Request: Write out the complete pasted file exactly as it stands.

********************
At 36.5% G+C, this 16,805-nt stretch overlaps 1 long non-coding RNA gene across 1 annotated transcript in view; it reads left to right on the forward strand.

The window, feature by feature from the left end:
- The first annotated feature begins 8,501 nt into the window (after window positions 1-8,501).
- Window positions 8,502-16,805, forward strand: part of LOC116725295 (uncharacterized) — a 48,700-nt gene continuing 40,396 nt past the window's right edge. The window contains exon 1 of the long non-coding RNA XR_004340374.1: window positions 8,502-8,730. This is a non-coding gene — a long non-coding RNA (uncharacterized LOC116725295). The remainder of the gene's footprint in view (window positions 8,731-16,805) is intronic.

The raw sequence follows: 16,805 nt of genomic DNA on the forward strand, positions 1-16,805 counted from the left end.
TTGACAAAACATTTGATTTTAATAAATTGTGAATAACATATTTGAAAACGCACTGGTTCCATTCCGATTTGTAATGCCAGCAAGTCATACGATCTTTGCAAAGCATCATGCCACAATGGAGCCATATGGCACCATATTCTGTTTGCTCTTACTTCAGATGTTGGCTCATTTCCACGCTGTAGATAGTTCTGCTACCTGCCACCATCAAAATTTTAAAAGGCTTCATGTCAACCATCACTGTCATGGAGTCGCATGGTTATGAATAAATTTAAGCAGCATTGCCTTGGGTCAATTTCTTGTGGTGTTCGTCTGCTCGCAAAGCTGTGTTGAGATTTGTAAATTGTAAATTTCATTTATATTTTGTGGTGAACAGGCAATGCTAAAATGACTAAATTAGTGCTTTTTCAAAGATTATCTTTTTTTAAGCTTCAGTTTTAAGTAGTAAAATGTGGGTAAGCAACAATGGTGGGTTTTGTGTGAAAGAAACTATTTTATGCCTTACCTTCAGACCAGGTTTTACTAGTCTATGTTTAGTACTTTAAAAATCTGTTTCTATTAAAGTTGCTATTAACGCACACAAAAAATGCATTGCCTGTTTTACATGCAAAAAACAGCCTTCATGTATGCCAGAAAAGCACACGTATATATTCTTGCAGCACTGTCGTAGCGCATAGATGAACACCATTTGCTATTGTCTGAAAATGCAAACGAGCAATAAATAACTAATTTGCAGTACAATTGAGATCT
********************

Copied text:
At 36.5% G+C, this 16,805-nt stretch overlaps 1 long non-coding RNA gene across 1 annotated transcript in view; it reads left to right on the forward strand.

The window, feature by feature from the left end:
- The first annotated feature begins 8,501 nt into the window (after window positions 1-8,501).
- Window positions 8,502-16,805, forward strand: part of LOC116725295 (uncharacterized) — a 48,700-nt gene continuing 40,396 nt past the window's right edge. The window contains exon 1 of the long non-coding RNA XR_004340374.1: window positions 8,502-8,730. This is a non-coding gene — a long non-coding RNA (uncharacterized LOC116725295). The remainder of the gene's footprint in view (window positions 8,731-16,805) is intronic.

The raw sequence follows: 16,805 nt of genomic DNA on the forward strand, positions 1-16,805 counted from the left end.
TTGACAAAACATTTGATTTTAATAAATTGTGAATAACATATTTGAAAACGCACTGGTTCCATTCCGATTTGTAATGCCAGCAAGTCATACGATCTTTGCAAAGCATCATGCCACAATGGAGCCATATGGCACCATATTCTGTTTGCTCTTACTTCAGATGTTGGCTCATTTCCACGCTGTAGATAGTTCTGCTACCTGCCACCATCAAAATTTTAAAAGGCTTCATGTCAACCATCACTGTCATGGAGTCGCATGGTTATGAATAAATTTAAGCAGCATTGCCTTGGGTCAATTTCTTGTGGTGTTCGTCTGCTCGCAAAGCTGTGTTGAGATTTGTAAATTGTAAATTTCATTTATATTTTGTGGTGAACAGGCAATGCTAAAATGACTAAATTAGTGCTTTTTCAAAGATTATCTTTTTTTAAGCTTCAGTTTTAAGTAGTAAAATGTGGGTAAGCAACAATGGTGGGTTTTGTGTGAAAGAAACTATTTTATGCCTTACCTTCAGACCAGGTTTTACTAGTCTATGTTTAGTACTTTAAAAATCTGTTTCTATTAAAGTTGCTATTAACGCACACAAAAAATGCATTGCCTGTTTTACATGCAAAAAACAGCCTTCATGTATGCCAGAAAAGCACACGTATATATTCTTGCAGCACTGTCGTAGCGCATAGATGAACACCATTTGCTATTGTCTGAAAATGCAAACGAGCAATAAATAACTAATTTGCAGTACAATTGAGATCT